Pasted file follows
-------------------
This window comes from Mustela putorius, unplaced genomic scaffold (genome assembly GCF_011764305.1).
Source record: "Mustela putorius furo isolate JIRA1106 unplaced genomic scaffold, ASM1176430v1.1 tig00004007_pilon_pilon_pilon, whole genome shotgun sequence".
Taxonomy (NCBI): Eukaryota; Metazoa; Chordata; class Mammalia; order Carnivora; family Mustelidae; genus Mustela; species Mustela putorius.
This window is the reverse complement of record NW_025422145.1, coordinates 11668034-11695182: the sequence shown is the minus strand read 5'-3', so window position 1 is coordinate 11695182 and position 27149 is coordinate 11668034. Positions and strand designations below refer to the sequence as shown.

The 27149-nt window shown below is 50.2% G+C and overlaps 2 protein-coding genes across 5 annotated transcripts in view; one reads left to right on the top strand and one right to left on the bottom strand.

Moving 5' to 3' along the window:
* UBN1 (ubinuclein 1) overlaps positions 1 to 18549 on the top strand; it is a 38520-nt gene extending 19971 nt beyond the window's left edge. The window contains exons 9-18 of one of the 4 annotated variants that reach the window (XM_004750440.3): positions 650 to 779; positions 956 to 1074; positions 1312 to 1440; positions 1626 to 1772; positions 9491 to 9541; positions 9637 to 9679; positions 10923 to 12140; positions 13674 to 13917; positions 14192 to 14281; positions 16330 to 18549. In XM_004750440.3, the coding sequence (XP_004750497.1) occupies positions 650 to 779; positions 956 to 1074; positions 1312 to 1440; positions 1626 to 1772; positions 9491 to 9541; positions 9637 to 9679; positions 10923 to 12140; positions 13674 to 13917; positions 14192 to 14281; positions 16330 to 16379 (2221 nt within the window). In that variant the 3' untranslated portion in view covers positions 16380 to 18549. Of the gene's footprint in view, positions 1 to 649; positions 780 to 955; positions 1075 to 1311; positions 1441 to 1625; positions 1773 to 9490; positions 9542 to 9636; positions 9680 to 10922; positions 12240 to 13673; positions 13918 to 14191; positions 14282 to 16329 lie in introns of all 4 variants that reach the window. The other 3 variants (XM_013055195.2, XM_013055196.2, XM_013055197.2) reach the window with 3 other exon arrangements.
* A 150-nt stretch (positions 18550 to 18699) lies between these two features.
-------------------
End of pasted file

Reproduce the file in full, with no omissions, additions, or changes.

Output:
This window comes from Mustela putorius, unplaced genomic scaffold (genome assembly GCF_011764305.1).
Source record: "Mustela putorius furo isolate JIRA1106 unplaced genomic scaffold, ASM1176430v1.1 tig00004007_pilon_pilon_pilon, whole genome shotgun sequence".
Taxonomy (NCBI): Eukaryota; Metazoa; Chordata; class Mammalia; order Carnivora; family Mustelidae; genus Mustela; species Mustela putorius.
This window is the reverse complement of record NW_025422145.1, coordinates 11668034-11695182: the sequence shown is the minus strand read 5'-3', so window position 1 is coordinate 11695182 and position 27149 is coordinate 11668034. Positions and strand designations below refer to the sequence as shown.

The 27149-nt window shown below is 50.2% G+C and overlaps 2 protein-coding genes across 5 annotated transcripts in view; one reads left to right on the top strand and one right to left on the bottom strand.

Moving 5' to 3' along the window:
* UBN1 (ubinuclein 1) overlaps positions 1 to 18549 on the top strand; it is a 38520-nt gene extending 19971 nt beyond the window's left edge. The window contains exons 9-18 of one of the 4 annotated variants that reach the window (XM_004750440.3): positions 650 to 779; positions 956 to 1074; positions 1312 to 1440; positions 1626 to 1772; positions 9491 to 9541; positions 9637 to 9679; positions 10923 to 12140; positions 13674 to 13917; positions 14192 to 14281; positions 16330 to 18549. In XM_004750440.3, the coding sequence (XP_004750497.1) occupies positions 650 to 779; positions 956 to 1074; positions 1312 to 1440; positions 1626 to 1772; positions 9491 to 9541; positions 9637 to 9679; positions 10923 to 12140; positions 13674 to 13917; positions 14192 to 14281; positions 16330 to 16379 (2221 nt within the window). In that variant the 3' untranslated portion in view covers positions 16380 to 18549. Of the gene's footprint in view, positions 1 to 649; positions 780 to 955; positions 1075 to 1311; positions 1441 to 1625; positions 1773 to 9490; positions 9542 to 9636; positions 9680 to 10922; positions 12240 to 13673; positions 13918 to 14191; positions 14282 to 16329 lie in introns of all 4 variants that reach the window. The other 3 variants (XM_013055195.2, XM_013055196.2, XM_013055197.2) reach the window with 3 other exon arrangements.
* A 150-nt stretch (positions 18550 to 18699) lies between these two features.